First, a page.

Having had the opportunity to converse with many of the key players involved in the launch of LPL Financial’s new Enterprise Management Consulting Group – which aims to help traditional producer groups evolve their businesses to add value in new ways to the advisors they serve –I am more convinced than ever that the traditional “Super-OSJ” business model is in need of a complete transformation.

First, some context:  In the past, Super OSJs (office of supervisory jurisdiction) have typically pulled together groups of very loosely allied independent advisors by offering compliance oversight support and the ability to negotiate as a bloc for more favorable pricing with broker-dealers, custodians and third-party vendors. Recent industry developments promise to make these efforts not just increasingly challenging, but less profitable and of less value to the independent advisor.

For traditional Super OSJs to survive and prosper over the long term, they must begin to provide a more dynamic set of services to independent advisors – who increasingly are facing greater practice management, asset management and technology complexities. Indeed, such businesses need to take advantage of the opportunity that exists in the current environment to eschew the traditional Super OSJ business model and remake themselves into hybrid RIA groups that preserve the independence of their advisors, but provide a broader spectrum of services that transcend compliance and provide a firmer foundation for future growth.

Who would benefit most from such a transformation? For the most part, smaller advisory practices are not a good fit for the hybrid RIA group model of tomorrow due to budgetary constraints. Larger firms with assets under management exceeding $250 million are also frequently not a great fit. Not only can practices of this size operate on a stand-alone basis, but this segment of the independent advisor market is already saturated, having become deluged by various Super OSJ groups and other aggregator platforms seeking to land a big fish.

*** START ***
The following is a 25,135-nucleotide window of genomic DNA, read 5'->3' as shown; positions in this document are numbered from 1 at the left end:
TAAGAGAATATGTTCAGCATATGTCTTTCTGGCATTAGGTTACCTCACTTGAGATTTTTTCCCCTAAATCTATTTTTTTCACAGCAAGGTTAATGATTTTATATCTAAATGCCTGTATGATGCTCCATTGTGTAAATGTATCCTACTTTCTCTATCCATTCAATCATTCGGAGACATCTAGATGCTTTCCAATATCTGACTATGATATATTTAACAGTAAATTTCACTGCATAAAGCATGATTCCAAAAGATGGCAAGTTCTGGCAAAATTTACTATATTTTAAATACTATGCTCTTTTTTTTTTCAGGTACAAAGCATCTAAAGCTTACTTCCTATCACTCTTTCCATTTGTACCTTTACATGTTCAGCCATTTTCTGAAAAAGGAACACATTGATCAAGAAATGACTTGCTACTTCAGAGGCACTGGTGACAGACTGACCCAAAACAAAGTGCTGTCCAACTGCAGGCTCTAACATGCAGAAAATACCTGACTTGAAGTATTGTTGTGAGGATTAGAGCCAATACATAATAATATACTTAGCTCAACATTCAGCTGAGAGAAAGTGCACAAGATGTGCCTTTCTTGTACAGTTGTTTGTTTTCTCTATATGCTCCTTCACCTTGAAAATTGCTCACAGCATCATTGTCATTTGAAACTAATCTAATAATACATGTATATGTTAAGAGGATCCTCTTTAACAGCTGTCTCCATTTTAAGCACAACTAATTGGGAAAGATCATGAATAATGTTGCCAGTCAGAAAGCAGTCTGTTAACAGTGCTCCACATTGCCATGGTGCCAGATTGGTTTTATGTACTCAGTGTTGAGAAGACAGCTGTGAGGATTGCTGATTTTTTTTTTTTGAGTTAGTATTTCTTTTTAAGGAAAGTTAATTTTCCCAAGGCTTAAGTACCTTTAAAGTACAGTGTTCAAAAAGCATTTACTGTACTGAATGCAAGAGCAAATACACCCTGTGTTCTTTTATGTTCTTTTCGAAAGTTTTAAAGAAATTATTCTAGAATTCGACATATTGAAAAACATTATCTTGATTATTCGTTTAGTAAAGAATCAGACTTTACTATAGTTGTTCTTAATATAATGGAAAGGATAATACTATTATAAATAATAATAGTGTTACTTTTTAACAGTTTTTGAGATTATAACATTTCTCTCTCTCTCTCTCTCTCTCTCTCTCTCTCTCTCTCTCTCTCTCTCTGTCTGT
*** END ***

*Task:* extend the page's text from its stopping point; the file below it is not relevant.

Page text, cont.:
That leaves the overlooked independent advisor practices in the middle with assets under management ranging from $30-$100 million. Such firms are ideal for increased support because they have demonstrated a distinct need for the range of value-add services that these future hybrid RIA groups will provide, and what’s more they have achieved enough critical mass to properly facilitate continued growth and expansion.

The following are specific areas in which the Super OSJs should focus in their transformational path to becoming hybrid RIA groups:

  • Career coaching –Even driven professionals who have established successful practices in this ‘overlooked’ market need added guidance to make informed choices that enable them to reach the next stage of growth in their businesses. Leaders establishing goals is one thing. Having the insight and confidence to bring a team together to achieve them is another.
  • Enhanced administrative support – Independent advisors owe it to their clients to have built-out middle and back-office operations that more perfectly mimic the support systems present in typical wirehouse and insurance environments. These functions are crucial to building a vibrant wealth management firm that is capable of offering the uninterrupted level of service that high-net worth clients have come to expect from their financial advisors.